Book Symposium: Futurity in Phenomenology: Severson’s Reflections on DeRoo

In the review below, Eric Severson takes up Neal DeRoo’s Futurity in Phenomenology: Promise and Method in Hussel, Levinas and Derrida in two respects. First, he addresses the book according to its philosophical pedigree–the work after all deals with a line of thinking in 20th century Continental thought and considers it’s consequences. Severson’s review will be helpful for readers of this site for see how DeRoo’s work fits into the the ongoing conversation... Read More

Book Symposium: Futurity in Phenomenology – “The Politics of Epistempology,” DeRoo Responds to Simmons

Below is Neal DeRoo’s response to the first review of his book Futurity in Phenomenology in our Book Symposium by J. Aaron Simmons. Neal DeRoo is Associate Professor of Philosophy at Dordt College (Sioux Center, IA). In addition to writing Futurity in Phenomenology, he has co-edited several works in phenomenology and philosophy of religion, including Cross and Khora: Deconstruction and Christianity in the Work of John D. Caputo, The Logic of Incarnation: James K.A. Smith’s... Read More

Conference: The Christian Evasion of Popular Culture

Back when Neal DeRoo was writing up his response to Jamie Smith’s The Fall of Interpretation, 2nd ed., he mentioned he was organizing a conference on popular culture. Some of the speakers, he said, would be familar with readers of churchandpomo. The topic, to say the least, is of great interest to many of us. So we invited him to send us a write-up on the conference when it was just around the corner so we could support his efforts and get the word out. Check out the following... Read More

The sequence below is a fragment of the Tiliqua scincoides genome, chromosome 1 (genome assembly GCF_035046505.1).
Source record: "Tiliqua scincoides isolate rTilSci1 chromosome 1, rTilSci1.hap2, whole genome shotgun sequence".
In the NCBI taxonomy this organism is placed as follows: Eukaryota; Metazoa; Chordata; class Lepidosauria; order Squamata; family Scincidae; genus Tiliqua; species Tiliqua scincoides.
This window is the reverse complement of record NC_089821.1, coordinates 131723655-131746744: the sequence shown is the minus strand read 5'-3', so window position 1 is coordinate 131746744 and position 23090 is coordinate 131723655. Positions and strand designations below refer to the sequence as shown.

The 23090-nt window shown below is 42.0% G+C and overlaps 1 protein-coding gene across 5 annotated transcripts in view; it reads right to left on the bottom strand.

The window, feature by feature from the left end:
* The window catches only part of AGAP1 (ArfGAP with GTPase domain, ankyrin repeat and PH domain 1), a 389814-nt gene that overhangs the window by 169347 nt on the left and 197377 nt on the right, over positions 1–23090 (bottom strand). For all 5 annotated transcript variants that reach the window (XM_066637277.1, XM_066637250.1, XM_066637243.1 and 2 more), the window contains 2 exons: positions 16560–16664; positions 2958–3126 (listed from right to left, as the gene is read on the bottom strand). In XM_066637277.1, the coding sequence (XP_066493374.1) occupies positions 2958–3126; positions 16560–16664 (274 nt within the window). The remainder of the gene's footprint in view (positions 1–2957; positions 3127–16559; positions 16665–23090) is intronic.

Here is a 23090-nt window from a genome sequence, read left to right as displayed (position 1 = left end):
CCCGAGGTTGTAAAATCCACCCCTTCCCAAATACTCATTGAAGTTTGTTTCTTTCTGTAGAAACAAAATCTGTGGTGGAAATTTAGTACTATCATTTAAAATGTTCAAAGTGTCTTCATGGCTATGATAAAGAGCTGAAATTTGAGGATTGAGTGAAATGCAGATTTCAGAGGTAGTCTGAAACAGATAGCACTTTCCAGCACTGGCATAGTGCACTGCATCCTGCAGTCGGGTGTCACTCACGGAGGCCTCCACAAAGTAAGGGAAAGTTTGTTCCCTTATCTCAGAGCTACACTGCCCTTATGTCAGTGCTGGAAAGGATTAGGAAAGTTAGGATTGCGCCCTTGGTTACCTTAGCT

Response to DeRoo: Whose Church? Which Ecclesiology?

I love it that each of my interlocutors has homed in on quite different themes and issues in The Fall of Interpretation.  And as you’ll have guessed, it’s a special treat to engage Neal, one of my star students about whom I regularly brag, taking way more credit than I deserve.  (We also both share a common teacher, Jim Olthuis, whose fingerprints are all over The Fall of Interpretation.)[1] And I love it that Neal has homed in on just the question I think he should be asking... Read More

“I am the Church, you are the Church, we are the Church together…”

I first read The Fall of Interpretation (FoI) in the Fall of 2002. I had learned shortly before the semester had begun that the Philosophy of Language class I had signed up for was going to be taught by a new prof, some young guy who looked like he belonged in an Old Navy catalogue rather than in the Ivory Tower (when all you’ve got to go by is a headshot on the department homepage, you make these kind of characterizations, fair or otherwise). As it turned out, he was a pretty... Read More